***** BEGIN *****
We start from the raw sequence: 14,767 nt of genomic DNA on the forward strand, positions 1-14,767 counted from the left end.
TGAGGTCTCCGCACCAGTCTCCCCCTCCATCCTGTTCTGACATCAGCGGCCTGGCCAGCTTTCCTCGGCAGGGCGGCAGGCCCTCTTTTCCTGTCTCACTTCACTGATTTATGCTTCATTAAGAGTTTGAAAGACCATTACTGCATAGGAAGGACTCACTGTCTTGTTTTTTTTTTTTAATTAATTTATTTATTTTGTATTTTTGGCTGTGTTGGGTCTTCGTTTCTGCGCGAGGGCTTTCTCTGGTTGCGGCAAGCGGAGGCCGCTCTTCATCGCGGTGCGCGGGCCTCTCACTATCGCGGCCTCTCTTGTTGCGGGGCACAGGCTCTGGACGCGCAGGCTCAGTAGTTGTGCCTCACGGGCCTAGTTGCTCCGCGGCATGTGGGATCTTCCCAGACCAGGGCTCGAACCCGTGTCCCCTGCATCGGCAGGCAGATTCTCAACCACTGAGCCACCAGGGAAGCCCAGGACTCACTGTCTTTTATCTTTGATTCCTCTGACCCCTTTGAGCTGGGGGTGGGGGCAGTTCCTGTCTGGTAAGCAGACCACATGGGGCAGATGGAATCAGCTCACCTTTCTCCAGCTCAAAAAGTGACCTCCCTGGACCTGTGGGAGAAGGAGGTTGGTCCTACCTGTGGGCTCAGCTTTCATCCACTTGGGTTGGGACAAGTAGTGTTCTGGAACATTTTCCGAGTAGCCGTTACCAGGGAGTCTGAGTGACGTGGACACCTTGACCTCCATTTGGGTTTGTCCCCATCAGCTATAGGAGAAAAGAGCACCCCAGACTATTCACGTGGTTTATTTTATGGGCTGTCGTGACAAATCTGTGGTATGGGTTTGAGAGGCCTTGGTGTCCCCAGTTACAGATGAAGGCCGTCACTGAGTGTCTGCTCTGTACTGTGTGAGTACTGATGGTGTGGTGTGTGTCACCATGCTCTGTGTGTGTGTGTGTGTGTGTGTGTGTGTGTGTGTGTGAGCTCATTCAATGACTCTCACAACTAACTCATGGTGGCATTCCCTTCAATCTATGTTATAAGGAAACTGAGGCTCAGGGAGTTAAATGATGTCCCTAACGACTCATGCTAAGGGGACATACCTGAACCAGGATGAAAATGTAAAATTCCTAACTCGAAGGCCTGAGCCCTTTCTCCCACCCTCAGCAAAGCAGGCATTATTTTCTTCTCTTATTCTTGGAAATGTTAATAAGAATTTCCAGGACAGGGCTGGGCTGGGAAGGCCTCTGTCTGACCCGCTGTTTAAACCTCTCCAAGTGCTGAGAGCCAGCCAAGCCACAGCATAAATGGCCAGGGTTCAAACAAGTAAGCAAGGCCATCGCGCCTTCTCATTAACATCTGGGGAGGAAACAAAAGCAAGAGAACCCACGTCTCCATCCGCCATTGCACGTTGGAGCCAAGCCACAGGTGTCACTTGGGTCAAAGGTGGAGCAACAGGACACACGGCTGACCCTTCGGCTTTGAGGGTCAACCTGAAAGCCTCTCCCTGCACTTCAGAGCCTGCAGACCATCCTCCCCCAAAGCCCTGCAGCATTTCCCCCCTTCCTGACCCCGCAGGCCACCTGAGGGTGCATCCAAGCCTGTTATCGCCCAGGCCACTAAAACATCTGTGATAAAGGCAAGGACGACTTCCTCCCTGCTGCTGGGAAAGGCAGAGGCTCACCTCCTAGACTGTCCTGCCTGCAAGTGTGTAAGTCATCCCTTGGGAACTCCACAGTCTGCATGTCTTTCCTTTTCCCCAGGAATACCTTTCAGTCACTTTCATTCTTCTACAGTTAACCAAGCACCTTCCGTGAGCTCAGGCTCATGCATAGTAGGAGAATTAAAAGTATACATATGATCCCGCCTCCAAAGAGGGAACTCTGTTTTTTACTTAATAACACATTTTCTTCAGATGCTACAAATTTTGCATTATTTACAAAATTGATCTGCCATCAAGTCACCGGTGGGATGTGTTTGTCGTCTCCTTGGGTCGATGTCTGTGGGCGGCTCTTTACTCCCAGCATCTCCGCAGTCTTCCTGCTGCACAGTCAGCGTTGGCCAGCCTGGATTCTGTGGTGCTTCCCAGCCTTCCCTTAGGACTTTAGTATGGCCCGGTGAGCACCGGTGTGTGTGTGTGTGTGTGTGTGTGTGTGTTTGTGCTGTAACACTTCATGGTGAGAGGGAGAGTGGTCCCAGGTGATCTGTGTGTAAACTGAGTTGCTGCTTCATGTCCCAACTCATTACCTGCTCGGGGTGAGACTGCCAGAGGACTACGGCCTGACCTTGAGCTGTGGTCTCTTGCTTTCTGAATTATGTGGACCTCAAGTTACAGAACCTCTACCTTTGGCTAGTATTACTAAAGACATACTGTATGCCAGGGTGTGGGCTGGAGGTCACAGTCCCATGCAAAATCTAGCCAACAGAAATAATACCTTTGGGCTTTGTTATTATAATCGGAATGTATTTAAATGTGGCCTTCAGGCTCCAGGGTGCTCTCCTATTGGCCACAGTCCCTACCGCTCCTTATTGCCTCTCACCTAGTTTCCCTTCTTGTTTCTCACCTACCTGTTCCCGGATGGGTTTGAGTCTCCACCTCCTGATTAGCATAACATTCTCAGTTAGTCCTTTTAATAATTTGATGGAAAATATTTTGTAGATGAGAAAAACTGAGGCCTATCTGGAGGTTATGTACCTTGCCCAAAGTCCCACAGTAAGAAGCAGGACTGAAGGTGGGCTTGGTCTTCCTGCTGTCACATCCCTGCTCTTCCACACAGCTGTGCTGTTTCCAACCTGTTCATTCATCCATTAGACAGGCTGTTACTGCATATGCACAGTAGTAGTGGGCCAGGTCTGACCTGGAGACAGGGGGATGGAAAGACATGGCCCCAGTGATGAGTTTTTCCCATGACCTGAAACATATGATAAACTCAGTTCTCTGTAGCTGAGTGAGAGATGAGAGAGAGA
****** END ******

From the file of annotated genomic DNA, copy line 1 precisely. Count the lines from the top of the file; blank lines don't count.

We start from the raw sequence: 14,767 nt of genomic DNA on the forward strand, positions 1-14,767 counted from the left end.